By Abd AlAziz Al Amer
After the Houthies announced what they claimed to be a constitutional declaration and finalized their coup in Sana’a by force on the 6th of last February, many developments have taken place. Most importantly was the escape of President Hadi from house arrest imposed on him by the Houthies from Sana’a to Aden. This resulted in the split of spheres of influence between the two parties with the added presence of forces supporting former president Ali Abdullah Saleh.
The newspaper here, sheds light on the spheres of influence split between the Houthis and President Hadi and provincial attitudes towards both parties.
Houthi militants have imposed their power on the capital and are currently protecting governmental institutions, especially commercial and government-owned banks. This was achieved by coordinating with the Special Forces, commanded by former president Ali A. Saleh. Since army brigades, rockets, and Al-Dailmi Military Airport are under Houthi control, President Hadi has no control over the capital. The airport is used to perform air strikes on Al-Qaeda locations in Southern provinces. In addition, ‘Amran, Al-Mahweet, and Sa’ada provinces are currently under Houthies control.
Hodeidah and Hajjah:
After the capital was taken over by Houthies in September and its institutions were occupied, they continued towards Al-Hodeidah province, which hosts the second largest port in Yemen. Their spread continued towards Dhamar and Hajjah, taking the two provinces under their control. Al-Hodeidah port is considered one of the main ports in Yemen through which the country imports weapons and food materials as well as oil production. Controlling Hodeidah’s international port has made the Houthies more powerful. This port enabled them to receive weapons from Iran, Russia and other weapons of unknown size from other countries. Al-Hodeidah province is considered a link between KSA and the capital Sana’a. People in Al Hodeidah are still demonstrating against the Houthies and align with President Hadi. The Houthies, however have appointed one of their allies from the GPC as a new governor.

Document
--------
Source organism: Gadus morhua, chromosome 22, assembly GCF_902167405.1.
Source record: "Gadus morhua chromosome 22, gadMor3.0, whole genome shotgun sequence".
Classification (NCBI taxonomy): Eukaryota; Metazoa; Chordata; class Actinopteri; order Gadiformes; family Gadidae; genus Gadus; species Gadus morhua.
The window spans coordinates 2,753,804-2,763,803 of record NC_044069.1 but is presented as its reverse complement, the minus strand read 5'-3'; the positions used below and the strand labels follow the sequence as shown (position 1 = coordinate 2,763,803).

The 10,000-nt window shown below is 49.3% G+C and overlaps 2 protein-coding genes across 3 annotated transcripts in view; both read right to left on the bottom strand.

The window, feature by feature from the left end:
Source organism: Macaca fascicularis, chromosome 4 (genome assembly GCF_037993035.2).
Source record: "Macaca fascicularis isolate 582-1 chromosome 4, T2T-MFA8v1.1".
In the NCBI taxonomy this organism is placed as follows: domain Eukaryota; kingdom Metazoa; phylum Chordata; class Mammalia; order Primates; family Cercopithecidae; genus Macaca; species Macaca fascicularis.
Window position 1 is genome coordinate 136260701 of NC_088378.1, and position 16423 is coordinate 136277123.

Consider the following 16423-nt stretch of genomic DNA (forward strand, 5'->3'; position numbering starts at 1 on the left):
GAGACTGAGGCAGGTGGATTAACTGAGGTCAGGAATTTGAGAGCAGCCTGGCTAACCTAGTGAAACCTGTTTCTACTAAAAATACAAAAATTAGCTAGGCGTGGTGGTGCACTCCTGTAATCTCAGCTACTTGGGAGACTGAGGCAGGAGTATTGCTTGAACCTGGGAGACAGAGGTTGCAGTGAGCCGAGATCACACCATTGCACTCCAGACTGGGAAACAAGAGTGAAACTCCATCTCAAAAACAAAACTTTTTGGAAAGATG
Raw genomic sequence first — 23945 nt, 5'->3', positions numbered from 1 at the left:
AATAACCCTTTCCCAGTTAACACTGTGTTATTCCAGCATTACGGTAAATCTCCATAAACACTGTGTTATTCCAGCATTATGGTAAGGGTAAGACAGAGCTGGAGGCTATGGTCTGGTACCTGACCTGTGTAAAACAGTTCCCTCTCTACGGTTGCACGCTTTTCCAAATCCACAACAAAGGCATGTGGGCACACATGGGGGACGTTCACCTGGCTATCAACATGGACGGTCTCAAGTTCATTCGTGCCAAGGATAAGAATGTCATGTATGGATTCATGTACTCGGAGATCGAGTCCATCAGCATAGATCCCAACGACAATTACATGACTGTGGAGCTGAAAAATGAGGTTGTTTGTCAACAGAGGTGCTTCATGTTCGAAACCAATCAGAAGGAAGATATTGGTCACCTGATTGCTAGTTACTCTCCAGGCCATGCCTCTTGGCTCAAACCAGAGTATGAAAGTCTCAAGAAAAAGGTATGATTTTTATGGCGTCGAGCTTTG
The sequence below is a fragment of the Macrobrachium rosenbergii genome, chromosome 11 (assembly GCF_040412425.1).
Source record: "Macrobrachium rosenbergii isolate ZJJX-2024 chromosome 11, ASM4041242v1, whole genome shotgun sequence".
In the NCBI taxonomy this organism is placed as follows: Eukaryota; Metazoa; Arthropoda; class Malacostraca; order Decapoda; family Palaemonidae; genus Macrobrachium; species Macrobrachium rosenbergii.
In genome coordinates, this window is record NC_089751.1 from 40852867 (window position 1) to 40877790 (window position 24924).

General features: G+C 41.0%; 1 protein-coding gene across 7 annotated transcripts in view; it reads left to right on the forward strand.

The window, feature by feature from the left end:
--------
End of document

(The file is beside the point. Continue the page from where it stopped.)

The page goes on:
President Hadi is currently residing in Aden. 80% of the province, which is located in the south, is controlled by the Special Forces headed by General Al-Saqqaf, who rejected Hadi’s dismissal. Those forces control Aden International Airport, the Central Bank, and the province’s entrances on Al-Areesh road. This is all happening while People’s Committees, coming from Abyan, control what remained from the province in Al-Ma’asheeq, the site of the Presidential Palace.
Southern Al-Dhale is controlled by the forces of General Abdullah Dhaba’an, a supporter of the former president Ali Saleh. His forces are spread over many areas of the province and he receives his orders from Sana’a by senior leaders opposed to Hadi. The local authority and the province itself gets its orders from Hadi. The influence of President Hadi in this province is small because the southern movement considers Hadi to be one of the leaders of the Northern occupation.
Abyan is considered one of the provinces most under Hadi’s control. Armed groups are protecting the president in Aden. Al-Qaeda, however, has an intermittent presence.
Hadhramout and Shabwah :
Hadhramout and Shabwah, which are rich in oil, are located in the east of Yemen. They are divided between Hadi and Houthi control. Hadhramout is ruled by a military brigade, which works against President Hadi, while Hadi maintains a strong influence in this governorate as well. In Shabwah, he has a great influence through his links with tribal sheikhs who have demonstrated against the coup and promised to protect the province against any attack. They also declared their support for his constitutional legitimacy.
Mareb governorate is located northeast Yemen. Mareb has continued its fight against the Houthis, who have failed to control it. President Hadi has a strong influence in Mareb since Sultan Al-Arada, who is an ally of President Hadi, is currently in charge of the governorate.